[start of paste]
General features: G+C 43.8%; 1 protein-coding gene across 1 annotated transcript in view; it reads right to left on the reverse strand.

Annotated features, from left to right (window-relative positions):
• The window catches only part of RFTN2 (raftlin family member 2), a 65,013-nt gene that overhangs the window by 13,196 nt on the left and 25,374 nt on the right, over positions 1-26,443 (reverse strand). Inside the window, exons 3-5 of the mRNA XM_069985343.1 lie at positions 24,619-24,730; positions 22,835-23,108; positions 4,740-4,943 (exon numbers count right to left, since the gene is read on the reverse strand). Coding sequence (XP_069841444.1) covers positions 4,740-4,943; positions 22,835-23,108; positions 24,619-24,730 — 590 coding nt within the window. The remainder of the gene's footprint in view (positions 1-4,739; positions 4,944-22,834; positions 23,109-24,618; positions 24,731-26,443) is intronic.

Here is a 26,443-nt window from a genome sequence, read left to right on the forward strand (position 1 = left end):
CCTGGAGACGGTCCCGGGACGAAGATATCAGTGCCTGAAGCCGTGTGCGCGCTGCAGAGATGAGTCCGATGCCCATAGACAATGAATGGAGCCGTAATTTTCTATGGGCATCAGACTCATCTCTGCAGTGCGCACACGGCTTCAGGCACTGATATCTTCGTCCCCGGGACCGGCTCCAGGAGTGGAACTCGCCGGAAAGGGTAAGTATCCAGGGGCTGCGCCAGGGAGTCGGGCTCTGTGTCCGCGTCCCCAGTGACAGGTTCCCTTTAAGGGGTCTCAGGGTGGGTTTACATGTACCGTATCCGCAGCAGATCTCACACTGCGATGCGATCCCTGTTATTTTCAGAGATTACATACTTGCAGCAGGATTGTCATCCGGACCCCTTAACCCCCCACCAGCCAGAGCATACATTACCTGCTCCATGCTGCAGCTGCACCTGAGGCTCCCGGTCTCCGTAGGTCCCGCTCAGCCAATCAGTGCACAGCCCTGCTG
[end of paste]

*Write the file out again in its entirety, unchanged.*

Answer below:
General features: G+C 43.8%; 1 protein-coding gene across 1 annotated transcript in view; it reads right to left on the reverse strand.

Annotated features, from left to right (window-relative positions):
• The window catches only part of RFTN2 (raftlin family member 2), a 65,013-nt gene that overhangs the window by 13,196 nt on the left and 25,374 nt on the right, over positions 1-26,443 (reverse strand). Inside the window, exons 3-5 of the mRNA XM_069985343.1 lie at positions 24,619-24,730; positions 22,835-23,108; positions 4,740-4,943 (exon numbers count right to left, since the gene is read on the reverse strand). Coding sequence (XP_069841444.1) covers positions 4,740-4,943; positions 22,835-23,108; positions 24,619-24,730 — 590 coding nt within the window. The remainder of the gene's footprint in view (positions 1-4,739; positions 4,944-22,834; positions 23,109-24,618; positions 24,731-26,443) is intronic.

Here is a 26,443-nt window from a genome sequence, read left to right on the forward strand (position 1 = left end):
CCTGGAGACGGTCCCGGGACGAAGATATCAGTGCCTGAAGCCGTGTGCGCGCTGCAGAGATGAGTCCGATGCCCATAGACAATGAATGGAGCCGTAATTTTCTATGGGCATCAGACTCATCTCTGCAGTGCGCACACGGCTTCAGGCACTGATATCTTCGTCCCCGGGACCGGCTCCAGGAGTGGAACTCGCCGGAAAGGGTAAGTATCCAGGGGCTGCGCCAGGGAGTCGGGCTCTGTGTCCGCGTCCCCAGTGACAGGTTCCCTTTAAGGGGTCTCAGGGTGGGTTTACATGTACCGTATCCGCAGCAGATCTCACACTGCGATGCGATCCCTGTTATTTTCAGAGATTACATACTTGCAGCAGGATTGTCATCCGGACCCCTTAACCCCCCACCAGCCAGAGCATACATTACCTGCTCCATGCTGCAGCTGCACCTGAGGCTCCCGGTCTCCGTAGGTCCCGCTCAGCCAATCAGTGCACAGCCCTGCTG